If fluid builds up in the ear, the infection is called serous otitis media. (That’s serous, referring to fluid, not serious.) This occurs when the eustachian tube becomes blocked, and pressure in the middle ear drops. Under these circumstances, the child might experience hearing loss or impairment in the infected ear. This is usually only temporary. While this is usually no cause for alarm, anyone who experiences hearing loss or impairment should consult their doctor.

Chronic otitis media refers to a long-lasting ear infection. This is often complicated by (or caused by) a hole in the eardrum (perforation) from any one of the following:

  • acute infection
  • blocked eustachian tube
  • heat or chemical burns
  • injury from sudden air pressure changes
  • injury from an object entering the ear

Chronic ear infections often flare up after a cold, or, if the eardrum is perforated, when water enters the ear during swimming or bathing. Repeated or long-lasting infections can destroy the small bones in the middle ear, leading to long-term hearing loss. More serious complications include spread to nearby organs, appearing as inflammation of the inner ear, facial paralysis, and brain infections.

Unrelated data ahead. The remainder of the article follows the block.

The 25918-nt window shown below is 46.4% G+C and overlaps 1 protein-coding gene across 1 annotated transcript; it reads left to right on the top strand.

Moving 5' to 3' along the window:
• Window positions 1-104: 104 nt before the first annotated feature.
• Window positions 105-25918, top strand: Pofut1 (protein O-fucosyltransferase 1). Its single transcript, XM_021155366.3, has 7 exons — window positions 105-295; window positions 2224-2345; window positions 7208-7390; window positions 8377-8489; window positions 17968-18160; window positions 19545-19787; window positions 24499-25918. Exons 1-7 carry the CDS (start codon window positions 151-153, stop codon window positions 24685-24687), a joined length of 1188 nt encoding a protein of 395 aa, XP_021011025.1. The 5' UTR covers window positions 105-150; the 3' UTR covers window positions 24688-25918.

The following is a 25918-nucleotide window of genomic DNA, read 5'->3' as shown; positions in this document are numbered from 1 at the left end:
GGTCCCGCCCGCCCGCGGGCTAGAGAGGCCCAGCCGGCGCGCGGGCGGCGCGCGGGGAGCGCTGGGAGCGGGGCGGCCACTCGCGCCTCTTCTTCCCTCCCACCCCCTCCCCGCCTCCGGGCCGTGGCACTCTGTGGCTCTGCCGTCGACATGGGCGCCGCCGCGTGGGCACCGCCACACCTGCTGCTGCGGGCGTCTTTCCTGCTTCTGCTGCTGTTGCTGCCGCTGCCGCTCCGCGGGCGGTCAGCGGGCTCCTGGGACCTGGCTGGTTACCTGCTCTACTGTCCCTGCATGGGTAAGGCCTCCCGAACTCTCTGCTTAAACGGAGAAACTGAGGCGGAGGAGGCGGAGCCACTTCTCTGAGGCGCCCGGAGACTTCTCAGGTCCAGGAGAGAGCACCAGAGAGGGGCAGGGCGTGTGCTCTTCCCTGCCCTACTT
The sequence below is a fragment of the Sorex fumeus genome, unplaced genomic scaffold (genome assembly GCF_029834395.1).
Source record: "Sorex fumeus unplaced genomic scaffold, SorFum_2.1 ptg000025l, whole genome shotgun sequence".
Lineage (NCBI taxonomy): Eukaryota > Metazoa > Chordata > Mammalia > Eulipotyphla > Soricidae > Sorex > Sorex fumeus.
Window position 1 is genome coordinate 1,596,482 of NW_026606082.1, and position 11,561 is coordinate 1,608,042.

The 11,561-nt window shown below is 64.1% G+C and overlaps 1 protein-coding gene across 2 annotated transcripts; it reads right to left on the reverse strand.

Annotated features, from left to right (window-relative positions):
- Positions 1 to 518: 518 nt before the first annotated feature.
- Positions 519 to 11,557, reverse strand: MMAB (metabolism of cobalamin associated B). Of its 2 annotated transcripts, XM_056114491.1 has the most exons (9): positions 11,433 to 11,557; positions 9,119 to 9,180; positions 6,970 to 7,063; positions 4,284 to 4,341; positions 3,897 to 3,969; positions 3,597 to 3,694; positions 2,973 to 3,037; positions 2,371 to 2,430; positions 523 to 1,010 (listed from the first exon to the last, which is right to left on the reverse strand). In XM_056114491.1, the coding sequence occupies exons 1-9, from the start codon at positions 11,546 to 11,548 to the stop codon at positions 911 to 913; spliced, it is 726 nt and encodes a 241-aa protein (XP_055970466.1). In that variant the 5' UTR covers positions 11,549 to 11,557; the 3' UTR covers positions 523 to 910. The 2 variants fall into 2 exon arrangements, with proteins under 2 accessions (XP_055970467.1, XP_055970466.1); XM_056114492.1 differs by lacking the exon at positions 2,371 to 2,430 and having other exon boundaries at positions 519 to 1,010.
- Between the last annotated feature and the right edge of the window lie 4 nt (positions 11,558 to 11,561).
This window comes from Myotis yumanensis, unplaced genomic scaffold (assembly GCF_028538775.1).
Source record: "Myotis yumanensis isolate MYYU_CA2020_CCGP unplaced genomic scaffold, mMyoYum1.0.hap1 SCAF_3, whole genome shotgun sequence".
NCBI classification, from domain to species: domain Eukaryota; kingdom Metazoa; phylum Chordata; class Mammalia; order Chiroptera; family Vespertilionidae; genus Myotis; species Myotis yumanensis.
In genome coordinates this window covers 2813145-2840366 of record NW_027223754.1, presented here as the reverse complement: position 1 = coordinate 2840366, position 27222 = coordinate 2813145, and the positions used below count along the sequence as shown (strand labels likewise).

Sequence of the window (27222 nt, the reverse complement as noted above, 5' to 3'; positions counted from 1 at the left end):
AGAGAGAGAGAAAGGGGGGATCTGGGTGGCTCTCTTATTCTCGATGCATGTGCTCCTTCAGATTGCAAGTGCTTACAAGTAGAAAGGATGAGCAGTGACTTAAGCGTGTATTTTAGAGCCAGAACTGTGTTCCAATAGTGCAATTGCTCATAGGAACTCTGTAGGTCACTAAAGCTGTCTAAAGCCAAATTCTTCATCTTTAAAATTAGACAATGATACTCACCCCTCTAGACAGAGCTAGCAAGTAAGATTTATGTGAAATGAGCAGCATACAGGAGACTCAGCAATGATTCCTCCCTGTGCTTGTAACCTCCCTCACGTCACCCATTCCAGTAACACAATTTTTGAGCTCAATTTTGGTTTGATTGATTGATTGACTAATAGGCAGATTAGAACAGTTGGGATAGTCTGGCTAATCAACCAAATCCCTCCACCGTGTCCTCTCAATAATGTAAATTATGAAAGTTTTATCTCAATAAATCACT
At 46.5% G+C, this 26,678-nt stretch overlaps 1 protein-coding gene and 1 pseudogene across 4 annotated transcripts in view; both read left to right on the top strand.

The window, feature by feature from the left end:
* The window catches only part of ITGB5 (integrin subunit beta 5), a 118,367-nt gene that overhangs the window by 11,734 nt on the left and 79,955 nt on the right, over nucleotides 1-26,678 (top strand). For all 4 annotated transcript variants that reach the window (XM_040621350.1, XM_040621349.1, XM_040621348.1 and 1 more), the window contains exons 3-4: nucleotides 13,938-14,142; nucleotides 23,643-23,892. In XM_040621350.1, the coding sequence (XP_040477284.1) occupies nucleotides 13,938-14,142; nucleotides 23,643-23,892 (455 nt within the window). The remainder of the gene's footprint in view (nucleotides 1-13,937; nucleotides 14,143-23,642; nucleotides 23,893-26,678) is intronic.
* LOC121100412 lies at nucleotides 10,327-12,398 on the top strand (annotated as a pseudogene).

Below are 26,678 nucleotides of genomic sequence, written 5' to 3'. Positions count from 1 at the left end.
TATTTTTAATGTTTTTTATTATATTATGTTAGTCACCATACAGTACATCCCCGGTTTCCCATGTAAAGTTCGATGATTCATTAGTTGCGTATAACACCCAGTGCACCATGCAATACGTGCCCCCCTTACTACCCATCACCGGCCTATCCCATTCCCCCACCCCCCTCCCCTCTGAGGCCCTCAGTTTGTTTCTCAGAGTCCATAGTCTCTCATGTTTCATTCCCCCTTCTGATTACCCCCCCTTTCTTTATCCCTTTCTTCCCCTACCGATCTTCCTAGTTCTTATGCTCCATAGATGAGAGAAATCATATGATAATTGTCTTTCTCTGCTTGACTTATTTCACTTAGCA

Making the Diagnosis

From a visual examination inside the ear and description of the symptoms, your doctor can diagnose otitis media. In an infected ear, the eardrum usually appears red and swollen. Tests to identify which type of bacteria is causing the infection are not usually done unless fluid is removed from the middle ear.


Treatment and Prevention

Otitis media is often treated with antibiotics. To lower the chances of the infection returning, it’s very important to take the antibiotics regularly and finish the entire course of treatment even if the symptoms improve quickly (if you or your child experience bothersome side effects from the antibiotic, contact your pharmacist or doctor). Some ear infections are caused by viruses and some infections get better without antibiotic treatment.

A short period of watchful waiting for 2 to 3 days rather than antibiotics may be appropriate for children over 6 months of age with minimal symptoms who do not have recurrent infections or structural differences in their ears, and are not at high risk for complications. There are several antibiotics that may be used to treat otitis media. When deciding which antibiotic is the best one, the doctor will consider the medication allergy history, whether the infections are recurrent, and whether bacteria may be resistant to certain antibiotics. Treatment is usually given for 5 to 10 days depending on age and on the severity of the infection.